Blog Template Musings about Geocaching: 2005-03-27

Musings about Geocaching

Saturday, April 02, 2005

I got a new icon today -- for a Locationless cache

This "Where's in a Name" cache took me the longest to grab. I found out about it in the Forums several weeks ago and set out trying to find a fellow Geocacher at the latitude my user name worked out to.

My first attempt was successful. The couple I contacted got out the very next day and posted the pictures before I was even up and on the computer. Wow! Great! Wasn't that nice of them?

And then, . . . when I was posting my log, I realized I had made a mistake. I mixed up the number in the first part of the coordinate, it should have been 43 North, not 46 North.

So, embarrassed and feeling foolish, I contacted them and deleted my "Found It" log.

When I finally figured out where my real latitude was, it turned out to be just a bit north of Ketchum, Idaho, where I lived for eight years. I contacted a couple of different Geocachers and finally got a reply from one person, who ultimately forwarded my email to another Geocacher.

He was able to get up to the area a little while ago and sent me the picture necessary to log the find. The picture reminded me about one I took more than twenty years ago.

The cache picture was taken not too far from my nephew's Memorial Bench that was placed on the trail after his death in 1999. And, when my fellow Geocacher was out taking the pictures for the "Where's in a Name" Geocache, he took part in a recovery effort for a snowmobiler who got caught in an avalanche.

Since my sister still lives in the area, I am hoping the person who was killed was not someone she knows. For a small community, there has been a disproportionate amount of grief for people killed or injured in accidents.

This was such a fun project to work on. I want to extend a great big thank you to my fellow Geocacher for participating in this unique cache.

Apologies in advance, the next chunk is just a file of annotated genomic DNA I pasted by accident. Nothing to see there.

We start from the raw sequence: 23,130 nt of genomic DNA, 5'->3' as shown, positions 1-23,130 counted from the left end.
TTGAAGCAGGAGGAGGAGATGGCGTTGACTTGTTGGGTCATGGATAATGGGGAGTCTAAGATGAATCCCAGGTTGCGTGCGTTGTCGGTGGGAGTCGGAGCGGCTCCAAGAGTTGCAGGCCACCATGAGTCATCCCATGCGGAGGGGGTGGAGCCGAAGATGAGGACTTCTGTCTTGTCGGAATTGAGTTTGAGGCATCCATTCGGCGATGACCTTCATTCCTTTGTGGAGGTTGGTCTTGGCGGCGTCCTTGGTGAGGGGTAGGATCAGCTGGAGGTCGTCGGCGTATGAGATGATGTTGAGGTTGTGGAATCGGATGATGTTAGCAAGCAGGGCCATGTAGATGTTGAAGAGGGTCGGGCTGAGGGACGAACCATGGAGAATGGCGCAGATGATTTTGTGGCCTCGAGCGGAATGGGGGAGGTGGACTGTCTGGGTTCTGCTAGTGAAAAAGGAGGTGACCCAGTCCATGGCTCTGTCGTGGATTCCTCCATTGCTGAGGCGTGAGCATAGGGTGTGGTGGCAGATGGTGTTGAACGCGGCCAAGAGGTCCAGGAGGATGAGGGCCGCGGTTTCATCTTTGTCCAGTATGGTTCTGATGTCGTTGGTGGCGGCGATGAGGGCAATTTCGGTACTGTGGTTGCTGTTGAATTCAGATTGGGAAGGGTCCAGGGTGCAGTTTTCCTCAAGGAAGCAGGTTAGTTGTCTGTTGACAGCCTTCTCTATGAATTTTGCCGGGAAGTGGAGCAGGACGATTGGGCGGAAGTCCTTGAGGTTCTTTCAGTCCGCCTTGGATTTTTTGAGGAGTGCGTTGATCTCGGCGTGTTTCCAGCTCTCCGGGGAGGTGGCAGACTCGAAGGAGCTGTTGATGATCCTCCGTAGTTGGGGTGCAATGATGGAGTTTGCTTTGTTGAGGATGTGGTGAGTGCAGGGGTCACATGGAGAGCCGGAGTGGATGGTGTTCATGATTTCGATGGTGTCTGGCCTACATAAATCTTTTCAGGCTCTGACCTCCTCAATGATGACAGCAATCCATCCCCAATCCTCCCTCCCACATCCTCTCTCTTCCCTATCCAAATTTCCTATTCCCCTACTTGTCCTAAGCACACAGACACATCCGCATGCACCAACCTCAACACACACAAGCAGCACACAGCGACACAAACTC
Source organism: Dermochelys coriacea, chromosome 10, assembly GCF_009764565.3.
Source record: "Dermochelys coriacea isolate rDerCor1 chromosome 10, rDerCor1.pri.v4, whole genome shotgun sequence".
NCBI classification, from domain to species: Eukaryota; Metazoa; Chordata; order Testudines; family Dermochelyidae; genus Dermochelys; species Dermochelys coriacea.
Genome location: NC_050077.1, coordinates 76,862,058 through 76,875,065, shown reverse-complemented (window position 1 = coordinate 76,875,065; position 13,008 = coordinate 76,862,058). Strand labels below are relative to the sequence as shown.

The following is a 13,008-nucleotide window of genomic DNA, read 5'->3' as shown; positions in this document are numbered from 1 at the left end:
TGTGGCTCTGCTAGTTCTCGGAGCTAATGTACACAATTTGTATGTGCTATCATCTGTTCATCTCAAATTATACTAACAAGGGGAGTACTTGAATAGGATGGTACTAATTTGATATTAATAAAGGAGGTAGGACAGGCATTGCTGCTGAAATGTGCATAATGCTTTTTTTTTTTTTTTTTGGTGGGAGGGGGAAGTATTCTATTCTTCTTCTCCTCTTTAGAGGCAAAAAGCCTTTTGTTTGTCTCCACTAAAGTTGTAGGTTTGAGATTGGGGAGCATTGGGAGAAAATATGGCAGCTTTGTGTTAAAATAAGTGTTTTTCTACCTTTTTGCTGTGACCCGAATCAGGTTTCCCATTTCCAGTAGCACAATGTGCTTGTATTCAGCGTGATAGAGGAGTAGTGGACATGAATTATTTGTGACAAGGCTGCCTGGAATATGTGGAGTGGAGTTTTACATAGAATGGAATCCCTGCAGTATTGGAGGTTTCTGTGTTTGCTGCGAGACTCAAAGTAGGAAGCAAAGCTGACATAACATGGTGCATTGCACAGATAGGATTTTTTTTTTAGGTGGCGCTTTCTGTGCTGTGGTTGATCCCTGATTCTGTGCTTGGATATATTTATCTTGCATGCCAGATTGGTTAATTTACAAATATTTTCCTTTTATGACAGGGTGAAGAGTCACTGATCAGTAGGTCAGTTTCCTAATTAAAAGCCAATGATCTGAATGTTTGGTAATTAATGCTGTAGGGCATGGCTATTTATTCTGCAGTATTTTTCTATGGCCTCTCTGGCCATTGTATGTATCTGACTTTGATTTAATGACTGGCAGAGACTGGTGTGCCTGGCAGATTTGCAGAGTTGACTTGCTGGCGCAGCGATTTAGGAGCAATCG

Friday, April 01, 2005

The magic occurred again tonight

Earlier in the day I met some friends and we climbed up Cowles Mountain. I found the Solstice Site cache and Elec-Terrific View and then we headed back down to grab some lunch. It was an absolutely gorgeous, almost crystal clear day with a bit of a Santa Ana clearing and drying out the air. I regret the fact that the distraction of socializing kept me from getting out the camera. I didn't take a single picture today.

After making the drive to REI to buy a new GPSr (A Garmin eTrex Vista) for my friends, I finally got a chance to look for one more Geocache before the day was done. The one I chose was Tribal Hideaway. I looked for it a few weeks back, but that day I didn't have the description with me, only the waypoint on the GPSr. Tonight I had the description, and even the clue, but the sun was nearly down and it was dark on the east side of that palm tree. I looked and looked for it and couldn't find the "cammoed Tupperware" container. I sure didn't want to log another DNF for this cache.

So, I walked around a bit more and then came back and moved the very same palm fronds again and there it was -- a brilliantly camouflaged container. It is amazing how that happens!

Here is a screenshot of the extent on my wanderings on my two visits to this cache:

These past two days have been fairly productive. I got a late start yesterday, so I only found two, and lots of distractions kept me from finding more than the three I found today. Tomorrow is Saturday. If my knees can take it, I'll head out again to look for some along the Otay Mesa Road. There are a few down there that have been on my list for two months and its time to put them in the "Found" column.

Thursday, March 31, 2005

My Travel Bug began its journey tonight

I had to go into El Cajon to fill my water bottles, so of course I had to find some nearby caches. "Rude's Zany Cache" is up the hill behind the Vons grocery store, and near the UPS store where I got "Leapin' Lizzards" info sheet laminated. With that task done, he was truly ready to be launched into the great world of Geocaches.